I'm glad my website was of help to you! Best of luck in your diagnosis
process. I have not heard of a yawn myself as a tic, but that doesn't
mean it can't exist...........I have heard of people stretching their
mouths open so that it LOOKS like a yawn though (I have that tic myself),
and sometimes people will even PRETEND they are yawning to cover up
for the embarrassment of feeling the need to do something so strange
all the time (doctors give that kind of 'faking normal' a name: PARAKINESIA).
To put it another way, when I have my 'yawn' tic it doesn't actually
feel the way a yawn does -- I am making the actions, and there is an
urge to MAKE the action, but the urge to tic feels very different from
the urge to yawn. To tic feels to me more like an itch that can be suppressed
consciously, although it takes increasing effort and discomfort the
longer I hold out. A yawn, when it is ready to happen, seems COMPLETELY
involuntary -- when it's ready out it comes! Also, with a tic once I've
completed the action (opening my mouth) the itch is gone. With yawning,
opening your mouth only triggers the beginning of a whole automatic
process of air intake and throat tightening.
Something else I should mention is that, to be diagnosed with TS, you
currently need to have a number of tics, both motor (which from what
you say you have) and phonic (noises). They also need to have lasted
for more than a year and aren't caused by medications (e.g. Ritalin)
or some other condition (e.g. head trauma due to a car accident). Also,
while you can be diagnosed with TS at any age the TICS need to have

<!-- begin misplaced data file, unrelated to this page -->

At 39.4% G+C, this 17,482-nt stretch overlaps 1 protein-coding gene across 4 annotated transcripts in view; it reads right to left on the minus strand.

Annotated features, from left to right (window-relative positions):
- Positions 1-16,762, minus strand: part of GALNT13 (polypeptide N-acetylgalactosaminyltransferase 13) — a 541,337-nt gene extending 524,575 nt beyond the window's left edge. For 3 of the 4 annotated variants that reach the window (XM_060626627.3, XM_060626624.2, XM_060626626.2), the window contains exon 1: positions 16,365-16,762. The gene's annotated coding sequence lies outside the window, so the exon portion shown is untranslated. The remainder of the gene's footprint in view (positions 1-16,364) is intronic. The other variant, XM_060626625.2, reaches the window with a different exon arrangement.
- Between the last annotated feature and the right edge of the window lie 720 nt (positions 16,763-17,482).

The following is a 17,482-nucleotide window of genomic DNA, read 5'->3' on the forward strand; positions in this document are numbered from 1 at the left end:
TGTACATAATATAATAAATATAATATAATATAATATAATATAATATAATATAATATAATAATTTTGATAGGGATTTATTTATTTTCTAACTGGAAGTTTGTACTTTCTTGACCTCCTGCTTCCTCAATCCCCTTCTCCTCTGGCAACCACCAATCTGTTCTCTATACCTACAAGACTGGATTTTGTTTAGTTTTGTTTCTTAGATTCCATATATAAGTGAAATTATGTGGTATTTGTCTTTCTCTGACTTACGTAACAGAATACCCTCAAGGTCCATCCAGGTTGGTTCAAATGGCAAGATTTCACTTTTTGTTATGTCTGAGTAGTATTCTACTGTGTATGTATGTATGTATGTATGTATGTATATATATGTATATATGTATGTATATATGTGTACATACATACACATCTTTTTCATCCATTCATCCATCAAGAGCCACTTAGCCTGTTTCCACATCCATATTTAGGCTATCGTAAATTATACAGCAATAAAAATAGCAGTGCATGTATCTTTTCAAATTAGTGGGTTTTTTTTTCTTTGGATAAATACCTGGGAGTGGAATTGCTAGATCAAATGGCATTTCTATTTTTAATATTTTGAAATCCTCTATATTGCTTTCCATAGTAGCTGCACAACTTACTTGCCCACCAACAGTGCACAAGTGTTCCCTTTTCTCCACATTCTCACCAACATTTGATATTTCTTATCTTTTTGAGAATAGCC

been present before age 18 (typically they start around 5-7 years of
Regarding medications, I do not take them personally. MY PERSONAL choice
was that the side-effects weren't worth it, and that I lost as much
positive as negative. The sacrifice wasn't worth the gain. However I
emphasize again that this was what I as Personal Duncan (not almost-dr.
dunc) decided. Meds are right for some, and not for others -- it can
depend on many factors like the individual's priorities, neurology,
severity of tics (more and more often even medical doctors now are realizing
that for tics alone, or for mild cases, medications shouldn't necessarily
be automatically prescribed), environment, support, coping ability,
resources, culture, and age (to name only a few).
To give you detailed advice on specific medications would not be ethical
of me -- you will have to wait for that Physician's List unfortunately
to find a doctor that can learn your unique situation and help you decide
what is right for YOU. What I CAN offer though is a T(r)IC(k)S article
I wrote on making the decision called Suppression
or Expression? That is the Question...
hope this helped.